The Tide took the second-half kickoff and immediately mounted a scoring drive with Lewis back in the game. They drove 66 yards in 8 plays, capped off by an 8-yard TD run by RB Paul Ott Carruth. A two-point conversion attempt failed and the Tide now had the lead at 19-14. Alabama then forced Auburn to punt, and Lewis Colbert pinned the Tide back at their own 6. Undaunted, the Tide drove all the way to the 1-yard line in 15 plays eating up 8:27 of clock, but the drive stalled and Kim hit a chip-shot 18-yard field goal to increase the Tide lead to 22-14 with 1:19 left in the 3rd.
The two teams exchanged possessions as the 4th quarter began, then Lionel James got things rolling with around 11 minutes left with a 7-yard dash on 1st down to the Auburn 35. On the very next play, Bo Jackson rumbled 53 yards to the Tide 12. The drive stalled at the 6 and an Al Del Greco field goal cut the lead to 22-17. Auburn then forced a punt on the next Alabama possession and took over at their own 33 with 7:06 left.
Campbell began the winning drive by hitting Chris Woods for 12 yards on first down. Three plays later, Auburn faced a fourth and 1 from the Alabama 46, but Jackson got the first down easily to the 43. After a sack, Campbell faced a 3rd and 13 and coolly hit Mike Edwards for 15 yards to the 31 with 3:30 left. On 2nd and 10, Campbell's pass was intercepted by Jeremiah Castille, but Castille was flagged for pass interference. Auburn now had the ball first and goal at the Alabama 9. A false-start penalty by Ed West set them back to the 14. After an incomplete pass and a 4-yard run by Jackson, Auburn faced 3rd and goal. Campbell then hit Jackson on a crossing route, and he was stopped 18 inches from the goal line by Castille and Tommy Wilcox with 2:30 left.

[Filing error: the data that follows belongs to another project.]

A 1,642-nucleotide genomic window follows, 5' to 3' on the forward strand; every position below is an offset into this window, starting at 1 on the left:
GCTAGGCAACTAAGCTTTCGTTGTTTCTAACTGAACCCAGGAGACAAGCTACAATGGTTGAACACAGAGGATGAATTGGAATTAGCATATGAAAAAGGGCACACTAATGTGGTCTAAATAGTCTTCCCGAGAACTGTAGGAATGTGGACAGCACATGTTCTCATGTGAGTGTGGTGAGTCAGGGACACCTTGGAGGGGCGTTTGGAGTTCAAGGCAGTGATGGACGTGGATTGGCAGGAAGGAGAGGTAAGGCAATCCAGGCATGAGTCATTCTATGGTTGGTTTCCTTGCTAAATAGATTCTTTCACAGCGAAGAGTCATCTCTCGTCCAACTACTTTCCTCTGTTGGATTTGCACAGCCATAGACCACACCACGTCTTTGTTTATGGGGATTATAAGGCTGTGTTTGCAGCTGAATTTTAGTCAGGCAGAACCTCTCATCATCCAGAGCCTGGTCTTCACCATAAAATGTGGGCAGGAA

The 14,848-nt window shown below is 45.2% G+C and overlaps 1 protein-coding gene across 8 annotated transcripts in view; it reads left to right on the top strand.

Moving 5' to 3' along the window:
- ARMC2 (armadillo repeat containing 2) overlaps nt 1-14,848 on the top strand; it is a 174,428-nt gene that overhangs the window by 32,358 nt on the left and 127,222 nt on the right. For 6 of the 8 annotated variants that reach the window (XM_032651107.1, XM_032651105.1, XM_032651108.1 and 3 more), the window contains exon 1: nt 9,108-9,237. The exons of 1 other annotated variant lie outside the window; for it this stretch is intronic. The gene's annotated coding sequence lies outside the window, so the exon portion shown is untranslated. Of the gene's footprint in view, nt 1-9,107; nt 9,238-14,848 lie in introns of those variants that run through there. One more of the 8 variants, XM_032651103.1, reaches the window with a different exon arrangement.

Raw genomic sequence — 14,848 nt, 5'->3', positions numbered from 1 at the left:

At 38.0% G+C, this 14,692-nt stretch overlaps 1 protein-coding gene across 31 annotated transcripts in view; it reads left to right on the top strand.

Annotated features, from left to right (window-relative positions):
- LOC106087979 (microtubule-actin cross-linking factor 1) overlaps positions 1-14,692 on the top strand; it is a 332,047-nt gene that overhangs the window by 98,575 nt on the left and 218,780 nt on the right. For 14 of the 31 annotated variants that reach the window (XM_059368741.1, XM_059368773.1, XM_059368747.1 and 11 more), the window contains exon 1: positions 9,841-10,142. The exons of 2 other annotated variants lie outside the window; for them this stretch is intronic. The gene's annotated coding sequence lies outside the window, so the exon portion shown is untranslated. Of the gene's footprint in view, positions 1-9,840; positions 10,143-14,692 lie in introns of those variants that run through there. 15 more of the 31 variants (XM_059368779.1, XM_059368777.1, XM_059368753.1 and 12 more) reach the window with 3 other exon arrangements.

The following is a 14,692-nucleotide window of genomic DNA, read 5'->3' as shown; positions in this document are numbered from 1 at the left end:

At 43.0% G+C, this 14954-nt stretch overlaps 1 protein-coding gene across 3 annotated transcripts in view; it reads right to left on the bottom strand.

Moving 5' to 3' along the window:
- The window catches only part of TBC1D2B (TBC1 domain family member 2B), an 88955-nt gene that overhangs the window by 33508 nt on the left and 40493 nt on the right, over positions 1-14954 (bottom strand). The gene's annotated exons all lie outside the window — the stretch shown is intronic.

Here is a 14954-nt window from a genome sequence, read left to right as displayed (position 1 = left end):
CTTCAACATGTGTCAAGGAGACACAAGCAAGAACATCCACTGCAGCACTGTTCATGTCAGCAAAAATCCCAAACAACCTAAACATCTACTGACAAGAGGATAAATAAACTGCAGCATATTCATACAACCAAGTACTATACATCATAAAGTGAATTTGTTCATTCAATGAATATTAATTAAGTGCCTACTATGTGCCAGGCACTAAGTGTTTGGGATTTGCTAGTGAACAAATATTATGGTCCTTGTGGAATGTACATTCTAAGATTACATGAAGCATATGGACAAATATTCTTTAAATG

In the huddle with Coach Dye, Jackson suggested a play. "Coach, I was a 7 foot high jumper in high school. Why don't we go over the top?" Dye complied with his running back and Auburn went with the play. Lead blockers on the play were running back Lionel James and fullback Ron O'Neal. Jackson plunged over the line and barely eclipsed the goal line, giving Auburn a 23-22 lead.